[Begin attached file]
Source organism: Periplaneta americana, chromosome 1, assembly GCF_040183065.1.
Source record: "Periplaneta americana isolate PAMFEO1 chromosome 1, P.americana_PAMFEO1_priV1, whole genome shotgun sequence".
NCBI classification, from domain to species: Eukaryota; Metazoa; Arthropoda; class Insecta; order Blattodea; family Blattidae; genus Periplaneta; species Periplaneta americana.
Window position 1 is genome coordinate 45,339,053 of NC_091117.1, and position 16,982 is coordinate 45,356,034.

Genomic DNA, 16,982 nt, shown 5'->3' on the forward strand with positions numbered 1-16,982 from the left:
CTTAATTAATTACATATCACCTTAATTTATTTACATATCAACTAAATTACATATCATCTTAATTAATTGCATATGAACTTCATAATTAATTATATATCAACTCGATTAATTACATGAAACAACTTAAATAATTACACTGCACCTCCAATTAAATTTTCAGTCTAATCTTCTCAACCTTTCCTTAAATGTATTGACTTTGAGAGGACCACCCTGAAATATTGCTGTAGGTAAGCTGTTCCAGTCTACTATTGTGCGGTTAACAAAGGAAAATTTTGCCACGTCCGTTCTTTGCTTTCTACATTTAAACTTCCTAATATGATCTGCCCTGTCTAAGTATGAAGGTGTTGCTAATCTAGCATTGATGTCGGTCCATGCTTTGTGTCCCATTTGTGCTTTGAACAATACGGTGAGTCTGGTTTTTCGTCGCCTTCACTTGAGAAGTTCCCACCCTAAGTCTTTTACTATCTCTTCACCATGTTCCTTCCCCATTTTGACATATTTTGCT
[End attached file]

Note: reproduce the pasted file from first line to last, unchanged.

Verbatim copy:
Source organism: Periplaneta americana, chromosome 1, assembly GCF_040183065.1.
Source record: "Periplaneta americana isolate PAMFEO1 chromosome 1, P.americana_PAMFEO1_priV1, whole genome shotgun sequence".
NCBI classification, from domain to species: Eukaryota; Metazoa; Arthropoda; class Insecta; order Blattodea; family Blattidae; genus Periplaneta; species Periplaneta americana.
Window position 1 is genome coordinate 45,339,053 of NC_091117.1, and position 16,982 is coordinate 45,356,034.

Genomic DNA, 16,982 nt, shown 5'->3' on the forward strand with positions numbered 1-16,982 from the left:
CTTAATTAATTACATATCACCTTAATTTATTTACATATCAACTAAATTACATATCATCTTAATTAATTGCATATGAACTTCATAATTAATTATATATCAACTCGATTAATTACATGAAACAACTTAAATAATTACACTGCACCTCCAATTAAATTTTCAGTCTAATCTTCTCAACCTTTCCTTAAATGTATTGACTTTGAGAGGACCACCCTGAAATATTGCTGTAGGTAAGCTGTTCCAGTCTACTATTGTGCGGTTAACAAAGGAAAATTTTGCCACGTCCGTTCTTTGCTTTCTACATTTAAACTTCCTAATATGATCTGCCCTGTCTAAGTATGAAGGTGTTGCTAATCTAGCATTGATGTCGGTCCATGCTTTGTGTCCCATTTGTGCTTTGAACAATACGGTGAGTCTGGTTTTTCGTCGCCTTCACTTGAGAAGTTCCCACCCTAAGTCTTTTACTATCTCTTCACCATGTTCCTTCCCCATTTTGACATATTTTGCT